In addition to reviewing materials submitted on behalf of towers on the potential closure list, DOT consulted with the Departments of Defense and Homeland Security, and conducted operational assessments of each potential tower closure on the national air transportation system.

Some communities will elect to participate in FAA’s non-federal tower program and assume the cost of continued, on-site air traffic control services at their airport (see Advisory Circular AC 90-93A.) The FAA is committed to facilitating this transition.

The FAA will begin a four-week phased closure of the 149 federal contract towers beginning on April 7.

Excerpt from a Waterloo-Cedar Falls Courier report of March 19:

Braley spokesman Jeff Giertz said Dubuque likely would lose its tower before Waterloo or Sioux City, because Dubuque hires privately contracted employees. Waterloo and Sioux City employees are unionized FAA workers, “and FAA would have to basically engage in contract negotiations before they could close those down,” Giertz said. “Our understanding is they haven’t initiated any of those discussions yet.”

Giertz said it “would be safe to say” that closure of the Waterloo tower is possible, but likely not as “immediate” as the closure of the Dubuque tower might be.

“Our office is continuing to work with airport directors and impress upon the FAA the importance of these towers to Dubuque and Waterloo,” Giertz said. “We’re making the case as best we can that these are important towers and we’re concerned about their possible closure.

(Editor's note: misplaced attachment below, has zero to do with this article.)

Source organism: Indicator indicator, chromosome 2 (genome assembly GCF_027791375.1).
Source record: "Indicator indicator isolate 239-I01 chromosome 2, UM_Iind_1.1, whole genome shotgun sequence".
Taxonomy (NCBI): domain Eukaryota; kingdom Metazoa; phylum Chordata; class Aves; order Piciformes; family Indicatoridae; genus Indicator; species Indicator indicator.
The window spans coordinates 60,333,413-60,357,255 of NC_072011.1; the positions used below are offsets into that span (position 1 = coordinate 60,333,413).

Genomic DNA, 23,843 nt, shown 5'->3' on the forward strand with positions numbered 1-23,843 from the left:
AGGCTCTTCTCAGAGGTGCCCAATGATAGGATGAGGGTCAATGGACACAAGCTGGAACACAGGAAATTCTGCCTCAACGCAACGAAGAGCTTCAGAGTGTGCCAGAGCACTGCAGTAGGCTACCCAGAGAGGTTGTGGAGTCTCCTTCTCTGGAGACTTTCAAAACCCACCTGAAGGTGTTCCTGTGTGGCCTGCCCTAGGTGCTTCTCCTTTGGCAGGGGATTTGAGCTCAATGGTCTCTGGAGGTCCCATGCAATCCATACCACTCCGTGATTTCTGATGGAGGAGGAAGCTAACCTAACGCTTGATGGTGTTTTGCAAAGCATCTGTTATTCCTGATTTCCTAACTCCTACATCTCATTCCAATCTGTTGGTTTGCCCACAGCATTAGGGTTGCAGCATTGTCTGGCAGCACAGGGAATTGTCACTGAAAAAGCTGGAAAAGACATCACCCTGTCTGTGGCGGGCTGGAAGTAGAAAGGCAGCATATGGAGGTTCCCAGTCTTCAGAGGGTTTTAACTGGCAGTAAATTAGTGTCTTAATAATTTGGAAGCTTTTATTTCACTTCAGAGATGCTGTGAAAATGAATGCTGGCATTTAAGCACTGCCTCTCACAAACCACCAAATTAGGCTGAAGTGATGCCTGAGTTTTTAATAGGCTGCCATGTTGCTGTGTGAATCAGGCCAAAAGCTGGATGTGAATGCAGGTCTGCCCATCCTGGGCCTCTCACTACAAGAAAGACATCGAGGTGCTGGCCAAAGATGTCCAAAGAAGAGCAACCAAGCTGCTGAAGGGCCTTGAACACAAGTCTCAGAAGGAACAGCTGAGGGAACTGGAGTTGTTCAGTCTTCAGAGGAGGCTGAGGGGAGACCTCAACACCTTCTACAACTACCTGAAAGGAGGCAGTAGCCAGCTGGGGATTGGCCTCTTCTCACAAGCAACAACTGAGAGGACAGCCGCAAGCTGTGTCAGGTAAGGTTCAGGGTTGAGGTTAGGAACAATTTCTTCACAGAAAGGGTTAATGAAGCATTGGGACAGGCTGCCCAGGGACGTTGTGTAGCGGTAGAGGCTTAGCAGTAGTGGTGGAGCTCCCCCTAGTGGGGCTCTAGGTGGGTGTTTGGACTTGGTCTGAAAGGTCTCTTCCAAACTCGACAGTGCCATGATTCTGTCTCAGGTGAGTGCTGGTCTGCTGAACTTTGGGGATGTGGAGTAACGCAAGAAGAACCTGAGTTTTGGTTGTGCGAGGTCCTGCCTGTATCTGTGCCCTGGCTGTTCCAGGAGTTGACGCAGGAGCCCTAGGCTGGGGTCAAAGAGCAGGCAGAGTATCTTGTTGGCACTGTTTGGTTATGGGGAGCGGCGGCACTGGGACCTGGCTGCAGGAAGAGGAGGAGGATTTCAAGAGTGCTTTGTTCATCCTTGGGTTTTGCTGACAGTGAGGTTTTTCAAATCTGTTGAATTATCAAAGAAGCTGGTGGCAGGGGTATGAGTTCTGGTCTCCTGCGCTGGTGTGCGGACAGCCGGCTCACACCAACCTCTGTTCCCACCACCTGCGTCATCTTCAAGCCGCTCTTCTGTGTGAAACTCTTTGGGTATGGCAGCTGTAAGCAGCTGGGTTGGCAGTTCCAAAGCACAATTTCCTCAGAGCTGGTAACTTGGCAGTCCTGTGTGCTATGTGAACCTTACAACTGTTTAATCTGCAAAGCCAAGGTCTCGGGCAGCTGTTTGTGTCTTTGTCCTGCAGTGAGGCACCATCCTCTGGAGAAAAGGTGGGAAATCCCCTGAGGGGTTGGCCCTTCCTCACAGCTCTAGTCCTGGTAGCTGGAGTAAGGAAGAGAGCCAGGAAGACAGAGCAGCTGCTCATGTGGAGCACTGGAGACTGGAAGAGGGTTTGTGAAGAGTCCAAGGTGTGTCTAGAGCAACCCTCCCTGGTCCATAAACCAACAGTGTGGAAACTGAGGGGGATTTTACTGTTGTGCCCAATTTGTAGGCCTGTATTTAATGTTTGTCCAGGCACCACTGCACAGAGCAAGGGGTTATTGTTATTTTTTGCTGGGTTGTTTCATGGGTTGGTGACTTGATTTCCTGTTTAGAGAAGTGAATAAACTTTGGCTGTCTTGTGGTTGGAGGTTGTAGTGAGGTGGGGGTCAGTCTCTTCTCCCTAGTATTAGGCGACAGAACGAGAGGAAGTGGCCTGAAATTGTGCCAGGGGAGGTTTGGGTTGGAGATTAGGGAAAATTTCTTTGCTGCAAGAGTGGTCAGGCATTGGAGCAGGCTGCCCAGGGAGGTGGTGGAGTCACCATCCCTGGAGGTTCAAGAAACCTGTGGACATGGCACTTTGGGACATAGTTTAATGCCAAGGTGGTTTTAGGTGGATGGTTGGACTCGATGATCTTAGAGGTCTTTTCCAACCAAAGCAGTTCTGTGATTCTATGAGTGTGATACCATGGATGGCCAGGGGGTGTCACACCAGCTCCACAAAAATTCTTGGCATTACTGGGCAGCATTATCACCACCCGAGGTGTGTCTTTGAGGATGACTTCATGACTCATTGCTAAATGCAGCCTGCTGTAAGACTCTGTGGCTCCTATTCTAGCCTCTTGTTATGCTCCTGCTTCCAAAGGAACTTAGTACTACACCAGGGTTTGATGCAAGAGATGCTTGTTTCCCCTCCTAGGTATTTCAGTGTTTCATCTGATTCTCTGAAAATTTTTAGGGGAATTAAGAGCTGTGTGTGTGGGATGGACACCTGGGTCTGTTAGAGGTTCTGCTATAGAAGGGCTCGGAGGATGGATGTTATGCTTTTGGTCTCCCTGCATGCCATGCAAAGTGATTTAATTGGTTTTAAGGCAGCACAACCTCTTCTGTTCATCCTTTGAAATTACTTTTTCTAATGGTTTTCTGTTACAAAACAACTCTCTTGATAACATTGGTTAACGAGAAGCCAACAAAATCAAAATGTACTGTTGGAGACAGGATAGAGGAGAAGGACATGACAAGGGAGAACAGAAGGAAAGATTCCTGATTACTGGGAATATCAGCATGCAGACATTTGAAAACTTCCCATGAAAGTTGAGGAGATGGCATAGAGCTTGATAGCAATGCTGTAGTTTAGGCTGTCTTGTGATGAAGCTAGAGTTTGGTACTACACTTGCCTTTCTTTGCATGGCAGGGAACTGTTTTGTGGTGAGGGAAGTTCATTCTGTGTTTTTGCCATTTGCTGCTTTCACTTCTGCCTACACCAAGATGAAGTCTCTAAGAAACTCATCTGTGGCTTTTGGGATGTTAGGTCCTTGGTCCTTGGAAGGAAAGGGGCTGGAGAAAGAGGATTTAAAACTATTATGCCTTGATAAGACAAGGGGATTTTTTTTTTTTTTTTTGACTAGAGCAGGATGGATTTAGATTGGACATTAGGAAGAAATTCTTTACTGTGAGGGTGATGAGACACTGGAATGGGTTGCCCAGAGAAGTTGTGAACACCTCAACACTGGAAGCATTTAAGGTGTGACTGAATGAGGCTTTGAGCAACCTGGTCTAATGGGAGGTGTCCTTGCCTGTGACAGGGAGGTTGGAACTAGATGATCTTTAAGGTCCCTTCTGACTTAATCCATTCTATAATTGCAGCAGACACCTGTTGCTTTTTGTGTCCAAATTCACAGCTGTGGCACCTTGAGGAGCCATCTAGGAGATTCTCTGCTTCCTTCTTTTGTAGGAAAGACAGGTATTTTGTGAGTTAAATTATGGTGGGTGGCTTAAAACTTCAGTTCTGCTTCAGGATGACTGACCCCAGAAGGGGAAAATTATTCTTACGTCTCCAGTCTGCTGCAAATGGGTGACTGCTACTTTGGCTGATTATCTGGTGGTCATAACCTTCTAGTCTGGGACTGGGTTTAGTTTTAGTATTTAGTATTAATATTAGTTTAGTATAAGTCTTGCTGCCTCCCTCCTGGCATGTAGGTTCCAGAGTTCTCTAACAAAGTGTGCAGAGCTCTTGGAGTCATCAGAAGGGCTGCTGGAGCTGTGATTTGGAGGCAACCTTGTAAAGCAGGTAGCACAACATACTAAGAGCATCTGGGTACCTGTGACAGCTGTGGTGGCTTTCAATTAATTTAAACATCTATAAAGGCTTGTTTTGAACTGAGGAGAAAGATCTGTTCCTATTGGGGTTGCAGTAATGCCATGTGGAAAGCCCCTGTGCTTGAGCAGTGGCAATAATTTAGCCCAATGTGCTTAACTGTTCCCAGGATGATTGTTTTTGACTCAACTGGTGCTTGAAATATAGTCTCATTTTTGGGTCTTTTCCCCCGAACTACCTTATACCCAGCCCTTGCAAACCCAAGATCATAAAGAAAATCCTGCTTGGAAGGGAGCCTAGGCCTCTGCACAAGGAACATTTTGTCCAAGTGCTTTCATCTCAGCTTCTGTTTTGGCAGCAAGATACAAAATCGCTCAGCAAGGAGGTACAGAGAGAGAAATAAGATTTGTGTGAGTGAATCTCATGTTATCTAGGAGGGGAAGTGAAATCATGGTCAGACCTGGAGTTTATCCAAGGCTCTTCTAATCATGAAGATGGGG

Press release from Braley’s office, March 22 (emphasis in original):

Braley Statement on FAA Decision to Close Dubuque Air Traffic Control Tower

FAA cites “sequestration” as reason behind decision to close Dubuque tower

Washington, D.C. – Rep. Bruce Braley (IA-01) today released the following statement in response to the FAA’s announcement that they are closing the Dubuque Regional Airport’s air traffic control tower due to federal budget cuts caused by so-called “sequestration.”

“I’m extremely disappointed that the FAA has decided to close the Dubuque air traffic control tower.  This decision is the direct result of Congress’ recklessness and failure to make smart decisions about deficit reduction.

“This is exactly why I broke with my party yesterday and opposed a short-term government funding bill that continues the sequester through the end of September and allows the closure of the Dubuque air traffic control tower to go forward.  That bill was bad for Dubuque and now we’re seeing its effect.

“It’s Congress’ responsibility to make the tough decisions about what programs to cut and what programs to keep.  I’m going to keep working to convince Congress to accept that responsibility and do their job to reduce the debt.  In the meantime, I’ll do everything I can to pressure the FAA to reverse this misguided decision.”

Last week, Braley wrote to the FAA to express opposition to the proposed closure of the tower, citing the potentially detrimental impact it would have on commercial air service to Dubuque and the University of Dubuque’s professional pilot training program.  More information on Braley’s letter to the FAA can be found at the following link: http://go.usa.gov/2dGW